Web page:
“The Third priority is fiscal justice. We have to support the proposals made by [EU Economic and Financial Affairs Commissioner] Pierre Moscovici, to avoid that the big multinationals pay less taxes than the workers of Brussels.”

“Finally, our Fourth priority is the efficient management of the migration and refugee flows and a common defense and security and foreign policy.”

“These are our key priorities. In addition, I would say I’m very concerned on the state of democracy in some countries of Europe and that we have to act to avoid that some governments violate the principles and basis of the rule of law.”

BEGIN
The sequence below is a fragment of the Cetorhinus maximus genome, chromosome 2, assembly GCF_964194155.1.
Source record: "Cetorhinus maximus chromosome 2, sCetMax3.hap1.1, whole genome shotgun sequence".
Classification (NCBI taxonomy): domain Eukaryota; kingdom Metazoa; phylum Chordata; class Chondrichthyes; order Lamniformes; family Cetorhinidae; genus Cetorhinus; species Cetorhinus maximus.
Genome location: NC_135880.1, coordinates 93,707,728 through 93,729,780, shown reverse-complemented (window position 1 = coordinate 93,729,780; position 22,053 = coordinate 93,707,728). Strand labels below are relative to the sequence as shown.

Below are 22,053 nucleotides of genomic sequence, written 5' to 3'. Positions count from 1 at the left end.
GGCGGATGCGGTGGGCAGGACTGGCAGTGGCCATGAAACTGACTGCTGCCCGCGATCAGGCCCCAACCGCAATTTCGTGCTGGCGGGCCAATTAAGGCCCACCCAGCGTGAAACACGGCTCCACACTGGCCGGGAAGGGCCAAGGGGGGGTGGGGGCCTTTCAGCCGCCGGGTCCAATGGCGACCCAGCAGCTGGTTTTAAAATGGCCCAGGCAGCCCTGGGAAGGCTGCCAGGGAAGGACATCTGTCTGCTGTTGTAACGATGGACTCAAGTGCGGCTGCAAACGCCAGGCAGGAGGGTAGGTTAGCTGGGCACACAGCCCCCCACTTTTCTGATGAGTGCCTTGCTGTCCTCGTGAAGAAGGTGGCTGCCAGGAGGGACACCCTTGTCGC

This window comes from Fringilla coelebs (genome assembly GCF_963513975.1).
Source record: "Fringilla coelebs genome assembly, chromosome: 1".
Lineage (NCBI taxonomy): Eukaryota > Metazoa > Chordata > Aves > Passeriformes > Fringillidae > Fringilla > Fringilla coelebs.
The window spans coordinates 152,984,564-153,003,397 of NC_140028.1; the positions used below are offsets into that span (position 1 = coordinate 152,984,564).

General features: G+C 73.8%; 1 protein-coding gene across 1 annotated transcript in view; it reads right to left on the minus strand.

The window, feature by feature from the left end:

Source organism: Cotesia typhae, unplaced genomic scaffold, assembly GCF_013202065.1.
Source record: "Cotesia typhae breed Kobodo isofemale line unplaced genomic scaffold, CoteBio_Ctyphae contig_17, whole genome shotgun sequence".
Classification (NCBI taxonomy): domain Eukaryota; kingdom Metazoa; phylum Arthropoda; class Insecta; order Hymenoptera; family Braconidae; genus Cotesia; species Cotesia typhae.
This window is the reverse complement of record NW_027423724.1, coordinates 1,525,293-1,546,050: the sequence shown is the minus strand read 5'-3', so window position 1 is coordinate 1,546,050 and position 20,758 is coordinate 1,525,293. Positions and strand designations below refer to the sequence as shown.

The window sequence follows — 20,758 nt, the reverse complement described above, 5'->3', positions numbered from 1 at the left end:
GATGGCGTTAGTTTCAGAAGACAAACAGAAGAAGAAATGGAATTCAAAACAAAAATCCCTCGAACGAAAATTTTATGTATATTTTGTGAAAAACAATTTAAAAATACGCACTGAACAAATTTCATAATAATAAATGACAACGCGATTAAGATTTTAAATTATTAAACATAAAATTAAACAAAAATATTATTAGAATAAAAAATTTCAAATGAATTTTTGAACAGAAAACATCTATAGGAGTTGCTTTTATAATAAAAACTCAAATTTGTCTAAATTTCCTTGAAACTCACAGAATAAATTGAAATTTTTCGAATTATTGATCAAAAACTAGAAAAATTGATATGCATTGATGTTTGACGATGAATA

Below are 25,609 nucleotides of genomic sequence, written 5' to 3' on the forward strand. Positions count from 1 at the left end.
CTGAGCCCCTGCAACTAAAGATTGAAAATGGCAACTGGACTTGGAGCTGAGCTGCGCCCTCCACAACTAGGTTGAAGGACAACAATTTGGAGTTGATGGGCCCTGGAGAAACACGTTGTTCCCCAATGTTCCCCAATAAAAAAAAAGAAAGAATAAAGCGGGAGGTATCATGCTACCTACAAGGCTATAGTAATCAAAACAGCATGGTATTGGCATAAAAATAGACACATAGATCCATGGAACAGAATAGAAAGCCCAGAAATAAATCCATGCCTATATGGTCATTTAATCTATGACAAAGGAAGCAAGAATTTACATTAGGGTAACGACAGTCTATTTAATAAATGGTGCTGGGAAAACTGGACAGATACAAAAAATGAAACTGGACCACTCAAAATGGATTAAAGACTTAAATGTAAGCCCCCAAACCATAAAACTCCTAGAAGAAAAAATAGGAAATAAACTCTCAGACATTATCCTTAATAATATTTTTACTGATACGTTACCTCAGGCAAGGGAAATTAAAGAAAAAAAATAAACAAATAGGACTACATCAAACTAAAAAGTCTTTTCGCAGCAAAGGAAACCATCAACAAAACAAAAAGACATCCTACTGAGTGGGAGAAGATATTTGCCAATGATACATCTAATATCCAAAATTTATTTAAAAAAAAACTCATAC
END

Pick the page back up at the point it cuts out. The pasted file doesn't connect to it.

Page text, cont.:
Noting the electoral result in the Netherlands, which saw a sharp decline in the seats won by the socialist party, Pittella said that there needs to be a clearer distinction between the socialist, and EPP family. In this way, the voters who resort to anti-European forces would become reduced in numbers. “The performance of Martin Schulz in Germany is evidence of the rightness of my political evaluation,” Pittella highlighted.

Parliament politics

Looking at Parliamentary matters, Pittella explained that the breaking of the grand coalition does not mean the end of cooperation between the biggest European political parties. “The life of the Parliament continues,” Pittella lamented. “The breaking of the Grand Coalition does not mean that we cannot cooperate dossier by dossier if the conditions to cooperate exist”.